Friday, June 13, 2014

Wild Women of the Old West--Cimarron Rose

I love reading or writing stories about strong women surviving against difficult odds in the Old West. So far, I haven't written any books about notorious women, although in Love Finds You in Tombstone, Arizona, my heroine was a saloon girl who was redeemed in the end, and I have included others in books who also needed to be saved from their circumstances.

Women who were outlaws, bandits, prostitutes, or were married to, or in love with rogues, had to be strong to survive. I'm currently writing a novel about a woman who was raised by a father who was a gambler, and she had to follow in his footsteps for a short time, in order to provide for her young daughter.

This subject intrigued me to the point where I researched women outlaws or others who had less-than-savory reputations, to see if I could glean anything from their history or stories that I might work into future books.

Here's a little bit about one of the women who lived an interesting life, born and raised in late 1800s in Ingalls, Oklahoma. There are conflicting reports about the young woman named Rose Dunn and later nicknamed Cimarron Rose, due to her beauty. One came from her widower after her death, who told an interviewer that he first met Rose at an Ingalls, OK, square dance when he was 17 and she 16. "I first heard her referred to as Rose of Cimarron in 1895, soon after I came down here (to Oklahoma). They called her that, but not because she was a bandit queen. She was a superb horsewoman," Fleming said. "She was a true friend of the outlaws and never betrayed them, but she was never the sweetheart of any."

 Other accounts tell a different story, and the following is the most common.



Rose's childhood was one that wouldn't normally lend itself to an outlaw life, as she was formally educated in a convent, not far from the small town of Ingalls, Oklahoma where she was born and raised. Her mother was widowed and had remarried a local physician, a Doctor Call. Rose didn't always get along with her step-father, and when they clashed, she would often go to visit her older brothers at their nearby ranch. Rose's two older brothers taught her to ride, rope and shoot, but later they got involved in a life of crime, joining a gang called The Wild Bunch, led by Bill Doolin. The other outlaws in the gang met Rose and grew to love her, due to her good looks and kind, sweet personality. As a result of their treatment of her, Rose became fiercely loyal to the gang.

At the tender age of fifteen, she became romantically involved with one of the outlaws, George Newcomb. Although Rose didn't take part in his life of crime, she  purchased supplies for  the gang when they weren't able to go to town, as they were wanted for robbing banks, stagecoaches and trains. In a strange twist, Rose's brothers left their life of crime and turned to law enforcement, becoming bounty hunters who sought the very men they'd ridden with.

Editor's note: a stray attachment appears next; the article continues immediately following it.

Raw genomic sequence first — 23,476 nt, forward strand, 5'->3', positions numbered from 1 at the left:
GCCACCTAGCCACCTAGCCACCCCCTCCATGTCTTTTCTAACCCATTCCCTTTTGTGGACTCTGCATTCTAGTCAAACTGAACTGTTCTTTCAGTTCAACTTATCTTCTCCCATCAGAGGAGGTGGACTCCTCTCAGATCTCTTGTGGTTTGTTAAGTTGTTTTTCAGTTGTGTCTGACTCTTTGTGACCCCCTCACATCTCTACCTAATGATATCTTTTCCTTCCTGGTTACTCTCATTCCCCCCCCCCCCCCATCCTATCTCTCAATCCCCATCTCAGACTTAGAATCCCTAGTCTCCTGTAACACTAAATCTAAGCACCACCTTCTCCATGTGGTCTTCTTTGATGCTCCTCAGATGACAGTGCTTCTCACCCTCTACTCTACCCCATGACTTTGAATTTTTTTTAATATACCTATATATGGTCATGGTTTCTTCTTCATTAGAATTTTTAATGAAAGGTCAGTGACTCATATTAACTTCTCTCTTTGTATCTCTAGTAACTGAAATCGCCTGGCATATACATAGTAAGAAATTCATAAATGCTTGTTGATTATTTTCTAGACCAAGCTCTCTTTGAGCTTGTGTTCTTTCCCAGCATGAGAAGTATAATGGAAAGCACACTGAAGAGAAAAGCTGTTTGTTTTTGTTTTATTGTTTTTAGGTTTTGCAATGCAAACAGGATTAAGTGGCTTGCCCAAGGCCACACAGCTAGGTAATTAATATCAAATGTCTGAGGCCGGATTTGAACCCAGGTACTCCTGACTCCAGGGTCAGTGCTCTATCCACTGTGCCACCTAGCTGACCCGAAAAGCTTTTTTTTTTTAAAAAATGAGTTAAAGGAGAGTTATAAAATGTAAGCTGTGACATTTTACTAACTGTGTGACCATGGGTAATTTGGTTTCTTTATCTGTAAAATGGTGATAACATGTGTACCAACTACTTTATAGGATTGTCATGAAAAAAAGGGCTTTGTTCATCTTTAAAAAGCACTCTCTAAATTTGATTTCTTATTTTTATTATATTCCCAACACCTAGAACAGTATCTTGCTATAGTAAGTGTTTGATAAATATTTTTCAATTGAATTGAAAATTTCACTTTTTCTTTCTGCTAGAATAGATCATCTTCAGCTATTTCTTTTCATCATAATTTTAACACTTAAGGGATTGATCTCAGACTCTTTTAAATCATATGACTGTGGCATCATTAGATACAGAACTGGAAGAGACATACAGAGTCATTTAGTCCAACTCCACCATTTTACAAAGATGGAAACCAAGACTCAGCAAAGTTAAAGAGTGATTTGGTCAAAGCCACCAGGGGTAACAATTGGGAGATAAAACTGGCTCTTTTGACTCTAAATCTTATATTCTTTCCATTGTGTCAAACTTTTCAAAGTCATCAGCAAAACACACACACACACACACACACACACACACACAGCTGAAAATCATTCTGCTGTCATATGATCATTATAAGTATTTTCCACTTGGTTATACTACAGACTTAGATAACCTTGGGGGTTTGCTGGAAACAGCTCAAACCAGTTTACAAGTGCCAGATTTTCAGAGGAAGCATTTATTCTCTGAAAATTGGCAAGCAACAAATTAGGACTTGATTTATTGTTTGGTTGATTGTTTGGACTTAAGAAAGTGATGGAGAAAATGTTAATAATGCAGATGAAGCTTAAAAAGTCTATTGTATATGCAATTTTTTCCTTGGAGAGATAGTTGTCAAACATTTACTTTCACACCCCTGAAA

Widely believed to be a picture of Rose
Rose gained something of a reputation in local lore when Newcomb and his gang engaged in a shoot-out with a posse of U.S. Marshals in what later became known as the battle of Ingalls. She was reputed to have run from the hotel as Newcomb lay in the street, handing him a Winchester rifle and two belts of ammunition, which enabled an injured Newcomb and another gang member to escape. She went into hiding with the gang for two months, nursing the injured outlaws back to health.

As fate would have it, her own brothers caught and killed George Newcomb when he visited their ranch, in order to obtain the $5,000 reward on his head. Some accounts say Rose gave information to her brothers that led to Newcomb's capture, but they always denied her involvement. She later married an Oklahoma politician and lived out her years as a respectable woman, dying at the age of 76 in the state of Washington.

6 comments:

  1. Miralee, I loved reading your post about Cinnamon Rose. She was quite a woman! It sounds like she had a very interesting life.

    mauback55 at gmail dot com

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    1. Thanks, Melanie....what fascinated me was the twists and turns her life too. Not your typical 'outlaw woman' story.

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  2. Very interesting article!! Thanks for all the information.

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    1. Thank you for taking the time to read it, Connie!

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  3. Rose sure came a long way from a convent education to an outlaw gang member. Thanks for your research. sharon wileygreen1(at)yahoo)dot)com

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  4. Heroes and heroines of the wild west

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